New Manchester Walks
For another type of themed walking tour, go to New Manchester Walks for an inexpensive romp around town. Choose from art and architecture to history and politics, plus everything in between. Feeling offbeat? Try the Weird and Wonderful category that has Eccentric Manchester and Spies and Spooks as options.
WHERE TO EAT
The Alchemist is a design maven’s dream with swanky fixtures and a wide-open vibe, plus floor-to-ceiling windows that twinkle with lights. The menu is eclectic with Japanese ramen noodles next to chili and rice with nachos, but the Sunday Roasts — featuring honey-glazed chicken or topside of beef — are the hot ticket, served until they run out. Try taking one of their many mixology classes to meet local cocktail connoisseurs.
Beef & Pudding
Pub classics and dishes with a twist, this industrial-chic restaurant offers tempura monkfish cheeks with tandoori mayo alongside a proper pub pate. Its Express Menu is just the thing for eager sightseers, as everything is served in 15 minutes to get diners back out on the street quickly.
This local deli is part culinary shop and part deli. Hot comfort food is served in large inexpensive portions, and the sandwich menu is extensive. Grab a bottle of wine for later or sit down and enjoy a steak sandwich, all while rubbing elbows with tattooed musicians and business professionals.
The Old Wellington
Part of the Nicholson’s collection of distinguished British pubs, The Old Wellington has award-winning ales and hearty, yet refined, pub food. The Gloucester Old Spot sausages and mash are the pregame meal for excited Manchester City fans off to watch the big match.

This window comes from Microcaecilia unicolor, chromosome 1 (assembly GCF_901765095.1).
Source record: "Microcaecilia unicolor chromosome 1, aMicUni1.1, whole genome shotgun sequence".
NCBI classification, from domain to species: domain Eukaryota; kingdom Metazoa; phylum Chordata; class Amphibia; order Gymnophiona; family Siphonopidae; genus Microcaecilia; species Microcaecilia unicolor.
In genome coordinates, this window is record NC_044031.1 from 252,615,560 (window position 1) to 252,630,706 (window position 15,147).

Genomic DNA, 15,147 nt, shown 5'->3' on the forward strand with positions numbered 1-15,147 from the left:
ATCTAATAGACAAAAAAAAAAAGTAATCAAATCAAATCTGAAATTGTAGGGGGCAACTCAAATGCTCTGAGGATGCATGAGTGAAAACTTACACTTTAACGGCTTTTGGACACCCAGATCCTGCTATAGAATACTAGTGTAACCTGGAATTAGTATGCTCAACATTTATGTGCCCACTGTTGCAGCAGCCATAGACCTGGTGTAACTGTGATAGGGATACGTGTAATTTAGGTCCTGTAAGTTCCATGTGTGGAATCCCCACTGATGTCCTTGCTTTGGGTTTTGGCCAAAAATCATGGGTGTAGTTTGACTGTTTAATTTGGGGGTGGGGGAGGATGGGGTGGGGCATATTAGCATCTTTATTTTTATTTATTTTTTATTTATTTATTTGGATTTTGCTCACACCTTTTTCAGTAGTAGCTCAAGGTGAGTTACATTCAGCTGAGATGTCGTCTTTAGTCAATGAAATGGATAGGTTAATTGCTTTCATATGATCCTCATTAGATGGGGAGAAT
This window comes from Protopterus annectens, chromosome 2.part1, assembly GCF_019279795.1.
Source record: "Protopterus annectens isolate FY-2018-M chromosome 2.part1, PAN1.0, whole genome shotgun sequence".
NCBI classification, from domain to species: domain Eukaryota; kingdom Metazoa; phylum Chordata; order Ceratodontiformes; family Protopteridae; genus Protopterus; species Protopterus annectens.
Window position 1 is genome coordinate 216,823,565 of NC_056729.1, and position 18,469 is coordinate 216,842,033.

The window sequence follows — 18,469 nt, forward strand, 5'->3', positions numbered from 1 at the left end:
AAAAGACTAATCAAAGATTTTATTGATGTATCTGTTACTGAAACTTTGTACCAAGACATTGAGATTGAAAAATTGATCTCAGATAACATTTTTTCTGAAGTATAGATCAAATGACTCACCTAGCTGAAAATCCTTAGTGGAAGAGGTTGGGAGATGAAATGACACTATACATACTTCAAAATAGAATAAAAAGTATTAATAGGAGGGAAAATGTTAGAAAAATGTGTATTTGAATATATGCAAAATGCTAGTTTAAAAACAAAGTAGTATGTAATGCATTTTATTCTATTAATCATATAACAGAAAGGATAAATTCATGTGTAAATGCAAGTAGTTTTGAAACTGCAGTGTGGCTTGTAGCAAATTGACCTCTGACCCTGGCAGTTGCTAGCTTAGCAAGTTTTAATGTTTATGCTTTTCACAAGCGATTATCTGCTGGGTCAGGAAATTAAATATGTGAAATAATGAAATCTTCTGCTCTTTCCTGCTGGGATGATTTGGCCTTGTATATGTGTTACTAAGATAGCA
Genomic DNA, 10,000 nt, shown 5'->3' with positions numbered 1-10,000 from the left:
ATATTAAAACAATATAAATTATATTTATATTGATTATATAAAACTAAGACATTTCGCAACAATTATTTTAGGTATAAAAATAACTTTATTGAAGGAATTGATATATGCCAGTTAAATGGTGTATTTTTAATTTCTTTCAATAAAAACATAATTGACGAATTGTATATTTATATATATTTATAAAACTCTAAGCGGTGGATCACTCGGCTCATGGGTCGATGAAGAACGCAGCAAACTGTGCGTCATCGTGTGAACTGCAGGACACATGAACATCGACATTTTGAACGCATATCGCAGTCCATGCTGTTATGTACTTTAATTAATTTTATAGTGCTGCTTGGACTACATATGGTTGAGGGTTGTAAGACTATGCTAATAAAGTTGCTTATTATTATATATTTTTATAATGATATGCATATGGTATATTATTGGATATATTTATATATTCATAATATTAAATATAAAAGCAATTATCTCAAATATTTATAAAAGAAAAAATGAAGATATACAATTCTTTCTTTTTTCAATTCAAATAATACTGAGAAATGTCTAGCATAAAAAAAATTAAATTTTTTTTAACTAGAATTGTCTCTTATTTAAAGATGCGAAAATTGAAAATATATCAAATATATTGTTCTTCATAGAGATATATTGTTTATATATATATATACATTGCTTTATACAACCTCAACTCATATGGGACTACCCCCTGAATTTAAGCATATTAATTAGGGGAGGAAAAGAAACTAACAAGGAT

WHERE TO PARTY
The Northern Quarter in Manchester is a buzzing, compact area filled with cafes, pubs, restaurants, nightlife and shopping. Inspired by the art district, these funky, popular hangouts make for a festive night out.
It's easy to get around on your own, so start the night at Teacup Kitchen for a “cuppa” and a slice of its famed carrot and coconut cake. After the sugar high kicks in, go to Marble Beers for a pint of cask ale or one of the 60 imported brews, and then play chess or backgammon with the local hipsters.
If cocktails are calling, there is no shortage of exciting options. Apotheca Bar serves great concoctions in an antique pharmacy setting. Its downstairs bar links to Dough Pizza Kitchen through an underground tunnel.
Nearby, NoHo bar caters to a younger scene — its street art and resident DJs keep the atmosphere edgy. For a retro 80s throwback, Dry Bar is the place to go. Opened by Factory Records and New Order, this bar epitomizes Manchester’s revolutionary New Wave music scene.
End the night at Odd Bar, where dancing occurs spontaneously set to a wide range of tunes, or hunker down at Black Dog Ballroom for a game of pool, late-night eats and some serious people-watching.
WHERE TO STAY
Manchester might never sleep, but people do. ABode Manchester is a sleek hotel built in a converted warehouse. Literature is a big theme, with books or images of books greeting guests throughout. Art by David Hockney and Yoko Ono hang on the walls, and Michael Caines Restaurant and Champagne Bar, located on the lower level, tempts both visitors and regulars.
The Midland was opened by Midland Railway in 1903 and was the meeting place of Charles Rolls and Henry Royce of Rolls-Royce automobiles. A spa, a pool, a squash court and an on-site French restaurant all help to make this property a top choice.